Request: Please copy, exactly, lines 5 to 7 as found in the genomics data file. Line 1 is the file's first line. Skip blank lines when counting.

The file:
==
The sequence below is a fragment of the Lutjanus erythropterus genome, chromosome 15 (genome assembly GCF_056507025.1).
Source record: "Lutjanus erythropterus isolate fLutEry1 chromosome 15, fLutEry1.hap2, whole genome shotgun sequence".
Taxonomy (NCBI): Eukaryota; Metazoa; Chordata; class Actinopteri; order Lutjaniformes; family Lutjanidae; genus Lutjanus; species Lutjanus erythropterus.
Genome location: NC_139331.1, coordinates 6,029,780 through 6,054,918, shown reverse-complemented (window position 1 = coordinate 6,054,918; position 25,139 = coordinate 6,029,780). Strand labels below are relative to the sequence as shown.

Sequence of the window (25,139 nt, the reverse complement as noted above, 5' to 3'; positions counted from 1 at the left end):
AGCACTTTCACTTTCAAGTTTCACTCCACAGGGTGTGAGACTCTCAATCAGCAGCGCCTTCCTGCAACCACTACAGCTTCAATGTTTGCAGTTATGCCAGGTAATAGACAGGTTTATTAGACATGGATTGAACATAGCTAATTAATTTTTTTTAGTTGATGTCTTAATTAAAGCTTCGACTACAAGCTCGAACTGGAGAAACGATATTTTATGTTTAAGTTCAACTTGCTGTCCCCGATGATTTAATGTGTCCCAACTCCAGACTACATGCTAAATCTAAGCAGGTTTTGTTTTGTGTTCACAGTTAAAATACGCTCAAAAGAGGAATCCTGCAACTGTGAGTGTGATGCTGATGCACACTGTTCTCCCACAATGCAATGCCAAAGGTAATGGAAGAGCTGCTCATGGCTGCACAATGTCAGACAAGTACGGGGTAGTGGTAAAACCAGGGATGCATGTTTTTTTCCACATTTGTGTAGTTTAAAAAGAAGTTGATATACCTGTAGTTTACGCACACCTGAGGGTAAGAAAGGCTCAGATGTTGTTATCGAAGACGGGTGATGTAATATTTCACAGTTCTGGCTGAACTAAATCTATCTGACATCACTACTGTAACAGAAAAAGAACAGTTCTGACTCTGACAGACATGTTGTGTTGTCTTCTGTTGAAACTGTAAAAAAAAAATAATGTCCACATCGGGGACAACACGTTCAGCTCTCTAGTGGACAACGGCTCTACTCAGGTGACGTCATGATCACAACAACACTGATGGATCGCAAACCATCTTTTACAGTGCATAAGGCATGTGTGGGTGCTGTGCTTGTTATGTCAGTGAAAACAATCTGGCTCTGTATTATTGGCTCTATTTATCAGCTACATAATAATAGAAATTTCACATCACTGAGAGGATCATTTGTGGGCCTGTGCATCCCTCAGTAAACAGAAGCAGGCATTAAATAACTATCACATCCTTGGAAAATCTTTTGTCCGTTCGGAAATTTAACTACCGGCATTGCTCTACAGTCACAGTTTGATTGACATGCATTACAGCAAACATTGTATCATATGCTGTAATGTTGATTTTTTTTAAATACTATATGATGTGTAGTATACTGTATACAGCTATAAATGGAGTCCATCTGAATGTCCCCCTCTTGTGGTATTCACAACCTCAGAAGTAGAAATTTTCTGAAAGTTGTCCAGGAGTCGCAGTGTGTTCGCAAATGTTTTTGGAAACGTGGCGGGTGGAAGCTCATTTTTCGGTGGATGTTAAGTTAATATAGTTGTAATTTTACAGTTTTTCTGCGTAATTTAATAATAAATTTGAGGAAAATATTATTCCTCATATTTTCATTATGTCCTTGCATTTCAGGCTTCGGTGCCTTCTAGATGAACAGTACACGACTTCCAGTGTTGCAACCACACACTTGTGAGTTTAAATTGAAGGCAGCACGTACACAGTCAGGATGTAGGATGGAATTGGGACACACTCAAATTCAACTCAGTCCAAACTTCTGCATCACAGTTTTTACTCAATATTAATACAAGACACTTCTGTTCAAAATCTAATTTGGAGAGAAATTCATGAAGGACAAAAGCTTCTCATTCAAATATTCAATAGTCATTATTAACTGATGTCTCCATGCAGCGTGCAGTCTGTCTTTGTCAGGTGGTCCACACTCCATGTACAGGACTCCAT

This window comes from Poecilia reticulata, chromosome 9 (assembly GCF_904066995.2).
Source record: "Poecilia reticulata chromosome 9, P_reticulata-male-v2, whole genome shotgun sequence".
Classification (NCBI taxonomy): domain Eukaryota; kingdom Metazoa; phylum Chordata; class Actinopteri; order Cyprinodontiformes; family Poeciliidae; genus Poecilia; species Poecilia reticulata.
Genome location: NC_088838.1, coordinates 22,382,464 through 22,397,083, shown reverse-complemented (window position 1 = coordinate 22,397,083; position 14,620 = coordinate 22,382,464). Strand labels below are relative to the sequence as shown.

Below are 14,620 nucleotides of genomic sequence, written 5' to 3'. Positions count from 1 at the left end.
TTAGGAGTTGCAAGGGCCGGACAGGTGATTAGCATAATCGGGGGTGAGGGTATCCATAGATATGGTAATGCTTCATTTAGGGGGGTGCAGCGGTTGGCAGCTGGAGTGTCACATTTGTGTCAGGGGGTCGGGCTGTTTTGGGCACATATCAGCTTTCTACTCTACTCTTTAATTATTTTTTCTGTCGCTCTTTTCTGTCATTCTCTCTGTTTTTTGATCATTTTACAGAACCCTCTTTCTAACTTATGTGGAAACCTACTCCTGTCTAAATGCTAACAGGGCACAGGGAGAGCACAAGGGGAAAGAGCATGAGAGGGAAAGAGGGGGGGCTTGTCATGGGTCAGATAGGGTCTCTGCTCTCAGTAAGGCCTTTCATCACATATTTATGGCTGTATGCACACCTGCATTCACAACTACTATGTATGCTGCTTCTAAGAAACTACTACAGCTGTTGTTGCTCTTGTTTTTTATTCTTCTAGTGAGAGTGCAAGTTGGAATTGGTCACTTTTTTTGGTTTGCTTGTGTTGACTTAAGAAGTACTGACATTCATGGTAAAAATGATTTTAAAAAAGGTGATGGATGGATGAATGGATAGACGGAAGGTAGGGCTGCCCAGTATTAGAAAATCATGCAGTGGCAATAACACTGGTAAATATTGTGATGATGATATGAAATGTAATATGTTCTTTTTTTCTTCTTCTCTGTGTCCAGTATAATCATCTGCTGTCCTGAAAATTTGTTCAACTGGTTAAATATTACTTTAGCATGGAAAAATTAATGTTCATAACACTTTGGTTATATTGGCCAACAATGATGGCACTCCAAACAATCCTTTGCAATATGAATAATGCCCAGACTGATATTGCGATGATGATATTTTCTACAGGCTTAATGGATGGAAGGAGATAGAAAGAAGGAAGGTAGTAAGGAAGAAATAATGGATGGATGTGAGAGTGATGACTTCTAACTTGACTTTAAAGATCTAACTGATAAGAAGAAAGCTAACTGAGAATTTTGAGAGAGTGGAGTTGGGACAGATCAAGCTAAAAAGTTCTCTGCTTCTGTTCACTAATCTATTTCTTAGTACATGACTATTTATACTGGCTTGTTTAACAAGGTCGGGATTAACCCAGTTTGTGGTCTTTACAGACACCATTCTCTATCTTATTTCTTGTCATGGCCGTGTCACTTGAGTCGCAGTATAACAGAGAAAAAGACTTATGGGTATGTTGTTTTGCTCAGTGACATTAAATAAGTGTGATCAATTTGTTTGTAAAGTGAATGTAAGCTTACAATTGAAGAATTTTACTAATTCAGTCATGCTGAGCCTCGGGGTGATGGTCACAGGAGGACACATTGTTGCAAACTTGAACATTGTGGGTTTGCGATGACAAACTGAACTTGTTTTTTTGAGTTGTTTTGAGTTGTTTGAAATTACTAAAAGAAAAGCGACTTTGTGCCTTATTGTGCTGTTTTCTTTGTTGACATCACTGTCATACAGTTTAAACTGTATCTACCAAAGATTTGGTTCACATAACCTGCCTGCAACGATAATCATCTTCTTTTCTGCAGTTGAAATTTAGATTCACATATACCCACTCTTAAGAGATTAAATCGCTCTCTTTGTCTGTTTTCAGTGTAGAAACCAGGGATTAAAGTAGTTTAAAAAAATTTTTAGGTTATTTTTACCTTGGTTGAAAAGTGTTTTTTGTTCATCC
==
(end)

Sequence of the window (25,139 nt, the reverse complement as noted above, 5' to 3'; positions counted from 1 at the left end):
AGCACTTTCACTTTCAAGTTTCACTCCACAGGGTGTGAGACTCTCAATCAGCAGCGCCTTCCTGCAACCACTACAGCTTCAATGTTTGCAGTTATGCCAGGTAATAGACAGGTTTATTAGACATGGATTGAACATAGCTAATTAATTTTTTTTAGTTGATGTCTTAATTAAAGCTTCGACTACAAGCTCGAACTGGAGAAACGATATTTTATGTTTAAGTTCAACTTGCTGTCCCCGATGATTTAATGTGTCCCAACTCCAGACTACATGCTAAATCTAAGCAGGTTTTGTTTTGTGTTCACAGTTAAAATACGCTCAAAAGAGGAATCCTGCAACTGTGAGTGTGATGCTGATGCACACTGTTCTCCCACAATGCAATGCCAAAGGTAATGGAAGAGCTGCTCATGGCTGCACAATGTCAGACAAGTACGGGGTAGTGGTAAAACCAGGGATGCATGTTTTTTTCCACATTTGTGTAGTTTAAAAAGAAGTTGATATACCTGTAGTTTACGCACACCTGAGGGTAAGAAAGGCTCAGATGTTGTTATCGAAGACGGGTGATGTAATATTTCACAGTTCTGGCTGAACTAAATCTATCTGACATCACTACTGTAACAGAAAAAGAACAGTTCTGACTCTGACAGACATGTTGTGTTGTCTTCTGTTGAAACTGTAAAAAAAAAATAATGTCCACATCGGGGACAACACGTTCAGCTCTCTAGTGGACAACGGCTCTACTCAGGTGACGTCATGATCACAACAACACTGATGGATCGCAAACCATCTTTTACAGTGCATAAGGCATGTGTGGGTGCTGTGCTTGTTATGTCAGTGAAAACAATCTGGCTCTGTATTATTGGCTCTATTTATCAGCTACATAATAATAGAAATTTCACATCACTGAGAGGATCATTTGTGGGCCTGTGCATCCCTCAGTAAACAGAAGCAGGCATTAAATAACTATCACATCCTTGGAAAATCTTTTGTCCGTTCGGAAATTTAACTACCGGCATTGCTCTACAGTCACAGTTTGATTGACATGCATTACAGCAAACATTGTATCATATGCTGTAATGTTGATTTTTTTTAAATACTATATGATGTGTAGTATACTGTATACAGCTATAAATGGAGTCCATCTGAATGTCCCCCTCTTGTGGTATTCACAACCTCAGAAGTAGAAATTTTCTGAAAGTTGTCCAGGAGTCGCAGTGTGTTCGCAAATGTTTTTGGAAACGTGGCGGGTGGAAGCTCATTTTTCGGTGGATGTTAAGTTAATATAGTTGTAATTTTACAGTTTTTCTGCGTAATTTAATAATAAATTTGAGGAAAATATTATTCCTCATATTTTCATTATGTCCTTGCATTTCAGGCTTCGGTGCCTTCTAGATGAACAGTACACGACTTCCAGTGTTGCAACCACACACTTGTGAGTTTAAATTGAAGGCAGCACGTACACAGTCAGGATGTAGGATGGAATTGGGACACACTCAAATTCAACTCAGTCCAAACTTCTGCATCACAGTTTTTACTCAATATTAATACAAGACACTTCTGTTCAAAATCTAATTTGGAGAGAAATTCATGAAGGACAAAAGCTTCTCATTCAAATATTCAATAGTCATTATTAACTGATGTCTCCATGCAGCGTGCAGTCTGTCTTTGTCAGGTGGTCCACACTCCATGTACAGGACTCCAT

This window comes from Poecilia reticulata, chromosome 9 (assembly GCF_904066995.2).